Skin Needling

Skin needling is a dermatological treatment that involves puncturing the skin with fine surgical needles through a roller mechanism. The procedure is said to stimulate collagen production for a more rejuvenated surface.

A chemical-free and non-invasive procedure, several studies have shown that skin needling does help improve skin texture and firmness.

The idea of rolling a device with hundreds of tiny needles over your face and body sounds more like a form of torture than therapy for your skin. However, this is exactly what skin needling entails to lead to improved elasticity and a minimization of wrinkles and scars. Skin needling goes by a few names—microneedling therapy, collagen induction therapy, or percutaneous collagen induction. A decades-old procedure, it has always included the use of handheld rollers to pierce micro-holes into the skin. The effect is increased collagen and elastin production for a smoother and firmer surface. The earliest reports on skin needling date back to 1905 when German dermatologist Kromayer introduced a procedure called controlled surface abrasion. His technique of rotating wheels and rasps does not differ much from needling devices today. The procedure was initially only offered in clinics as a scar treatment. Over the years, technological developments have led to the availability of skin needling equipment for home use i.e., the dermaroller. Despite its convenience, experts warn that practicing a do-it yourself (DIY) method with this device poses a risk of infection and damage. The dermaroller is a compact device with at least 200 fine needles measuring anywhere between 0.25 to 1.5 millimeters in length. As it is manually applied to the skin in a crisscross pattern, the dermaroller lightly wounds the skin, prompting it to heal itself by producing more collagen and fibroblasts. A vitamin cream is sometimes applied after the procedure. According to the International Dermal Institute, different needle lengths produce a range of results. Shorter needles are gentler, providing something close to exfoliation and a light massage. Meanwhile, longer needles are best used by an experienced professional or used under medical supervision. One important thing to note is that sanitizing the dermaroller is a crucial concern. Los Angeles-based dermatologist Ava Shamban says, “Since the rollers penetrate the skin, the problem of infection is always a possibility. You must be cautious that everything is sterilized clean.” The Wall Street Journal has reported that many dermaroller manufacturers even recommend using the device only once. Yet, because of their high price tags, many DIY patrons still try to sterilize them for multiple uses. Moreover, skin needling at home may not be as effective as it could be in clinics because results vary depending on the type of equipment used, as reported by The Skin Clinic. Additionally, low-quality needles can do more harm than good to your skin, says New York dermatologist Doris Day. It is still be best to seek a doctor’s help for this treatment to avoid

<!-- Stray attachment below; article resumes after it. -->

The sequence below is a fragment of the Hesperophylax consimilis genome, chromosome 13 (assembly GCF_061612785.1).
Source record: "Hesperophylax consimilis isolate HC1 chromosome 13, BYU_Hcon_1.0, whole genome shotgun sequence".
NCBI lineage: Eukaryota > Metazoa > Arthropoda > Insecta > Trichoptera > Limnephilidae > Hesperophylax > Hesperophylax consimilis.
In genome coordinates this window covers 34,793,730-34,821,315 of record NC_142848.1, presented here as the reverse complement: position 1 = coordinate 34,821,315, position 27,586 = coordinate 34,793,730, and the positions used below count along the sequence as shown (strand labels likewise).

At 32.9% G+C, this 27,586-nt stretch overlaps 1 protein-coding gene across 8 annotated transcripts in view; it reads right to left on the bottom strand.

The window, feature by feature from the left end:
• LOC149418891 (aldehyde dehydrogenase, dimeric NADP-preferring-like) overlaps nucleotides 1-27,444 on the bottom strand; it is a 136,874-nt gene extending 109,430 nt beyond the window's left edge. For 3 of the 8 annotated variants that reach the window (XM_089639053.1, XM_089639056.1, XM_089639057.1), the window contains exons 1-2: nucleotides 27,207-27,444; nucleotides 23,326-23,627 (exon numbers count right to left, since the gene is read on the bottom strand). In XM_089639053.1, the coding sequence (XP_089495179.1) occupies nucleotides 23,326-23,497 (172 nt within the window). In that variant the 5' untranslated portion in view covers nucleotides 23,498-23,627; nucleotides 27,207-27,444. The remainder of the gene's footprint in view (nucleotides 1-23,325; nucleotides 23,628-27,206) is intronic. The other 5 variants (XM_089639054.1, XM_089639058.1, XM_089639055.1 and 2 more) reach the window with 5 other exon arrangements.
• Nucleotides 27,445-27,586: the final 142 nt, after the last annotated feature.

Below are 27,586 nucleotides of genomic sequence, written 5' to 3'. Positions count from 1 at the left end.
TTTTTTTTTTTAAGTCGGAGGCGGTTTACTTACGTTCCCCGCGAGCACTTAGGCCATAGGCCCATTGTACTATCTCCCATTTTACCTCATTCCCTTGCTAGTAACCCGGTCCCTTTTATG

the risk of irritation and self-injury. Based on a study published in the Journal of Cutaneous and Aesthetic Surgery, topical anesthesia is applied before an in-clinic needling procedure, and there should be available means on-hand to address any pinpoint bleeding. After application of anesthesia, the procedure’s next step involves massaging the skin with a serum or hyaluronic acid peptide gel. Then, the device is glided in one direction across the affected area. After 20 minutes, the area is cleaned with saline pads to prevent infection and ease puffiness. Aside from the more hygienic approach to skin needling in clinics, the equipment used by medical professionals is more sophisticated and allows for precise control over pressure and needle depth, depending on the specific and unique needs of a client. A chemical free and non-invasive procedure, several studies have shown that skin needling does help improve skin texture and firmness, and helps in the alleviation of acne scars. It also helps reduce the appearance of pores, fine lines, and stretch marks with minimal post-operation inflammation and hyperpigmentation. Complete skin needling therapy can run for three to four sessions with intervals of four to six weeks. This is for mild to moderate conditions.


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